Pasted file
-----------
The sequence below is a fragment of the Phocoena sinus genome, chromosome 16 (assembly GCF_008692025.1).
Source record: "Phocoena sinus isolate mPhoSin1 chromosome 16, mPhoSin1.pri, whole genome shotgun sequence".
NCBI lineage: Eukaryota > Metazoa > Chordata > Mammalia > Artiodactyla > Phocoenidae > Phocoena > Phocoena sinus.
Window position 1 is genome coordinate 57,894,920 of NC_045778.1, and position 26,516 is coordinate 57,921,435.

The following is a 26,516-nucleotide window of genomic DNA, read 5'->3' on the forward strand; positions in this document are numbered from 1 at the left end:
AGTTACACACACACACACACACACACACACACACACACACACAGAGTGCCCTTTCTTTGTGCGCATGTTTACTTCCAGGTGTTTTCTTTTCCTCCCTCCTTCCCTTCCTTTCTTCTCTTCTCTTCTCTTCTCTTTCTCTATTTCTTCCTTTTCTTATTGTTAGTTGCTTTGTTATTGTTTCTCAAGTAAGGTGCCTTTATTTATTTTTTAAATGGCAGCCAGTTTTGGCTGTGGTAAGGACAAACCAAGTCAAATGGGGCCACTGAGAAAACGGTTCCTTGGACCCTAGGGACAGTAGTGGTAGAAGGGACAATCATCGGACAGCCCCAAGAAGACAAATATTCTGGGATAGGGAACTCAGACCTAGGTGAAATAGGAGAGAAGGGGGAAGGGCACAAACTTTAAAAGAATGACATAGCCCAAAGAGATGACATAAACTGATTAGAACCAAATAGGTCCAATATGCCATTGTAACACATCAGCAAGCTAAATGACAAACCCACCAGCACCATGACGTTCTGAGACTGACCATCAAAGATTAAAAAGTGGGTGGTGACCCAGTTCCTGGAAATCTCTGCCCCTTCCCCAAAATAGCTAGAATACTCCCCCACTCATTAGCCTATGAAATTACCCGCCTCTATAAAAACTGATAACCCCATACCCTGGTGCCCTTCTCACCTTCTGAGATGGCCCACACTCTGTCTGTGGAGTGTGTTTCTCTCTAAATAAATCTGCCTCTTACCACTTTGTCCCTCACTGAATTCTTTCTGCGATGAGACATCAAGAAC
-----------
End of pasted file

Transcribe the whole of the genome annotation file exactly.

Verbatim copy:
The sequence below is a fragment of the Phocoena sinus genome, chromosome 16 (assembly GCF_008692025.1).
Source record: "Phocoena sinus isolate mPhoSin1 chromosome 16, mPhoSin1.pri, whole genome shotgun sequence".
NCBI lineage: Eukaryota > Metazoa > Chordata > Mammalia > Artiodactyla > Phocoenidae > Phocoena > Phocoena sinus.
Window position 1 is genome coordinate 57,894,920 of NC_045778.1, and position 26,516 is coordinate 57,921,435.

The following is a 26,516-nucleotide window of genomic DNA, read 5'->3' on the forward strand; positions in this document are numbered from 1 at the left end:
AGTTACACACACACACACACACACACACACACACACACACACAGAGTGCCCTTTCTTTGTGCGCATGTTTACTTCCAGGTGTTTTCTTTTCCTCCCTCCTTCCCTTCCTTTCTTCTCTTCTCTTCTCTTCTCTTTCTCTATTTCTTCCTTTTCTTATTGTTAGTTGCTTTGTTATTGTTTCTCAAGTAAGGTGCCTTTATTTATTTTTTAAATGGCAGCCAGTTTTGGCTGTGGTAAGGACAAACCAAGTCAAATGGGGCCACTGAGAAAACGGTTCCTTGGACCCTAGGGACAGTAGTGGTAGAAGGGACAATCATCGGACAGCCCCAAGAAGACAAATATTCTGGGATAGGGAACTCAGACCTAGGTGAAATAGGAGAGAAGGGGGAAGGGCACAAACTTTAAAAGAATGACATAGCCCAAAGAGATGACATAAACTGATTAGAACCAAATAGGTCCAATATGCCATTGTAACACATCAGCAAGCTAAATGACAAACCCACCAGCACCATGACGTTCTGAGACTGACCATCAAAGATTAAAAAGTGGGTGGTGACCCAGTTCCTGGAAATCTCTGCCCCTTCCCCAAAATAGCTAGAATACTCCCCCACTCATTAGCCTATGAAATTACCCGCCTCTATAAAAACTGATAACCCCATACCCTGGTGCCCTTCTCACCTTCTGAGATGGCCCACACTCTGTCTGTGGAGTGTGTTTCTCTCTAAATAAATCTGCCTCTTACCACTTTGTCCCTCACTGAATTCTTTCTGCGATGAGACATCAAGAAC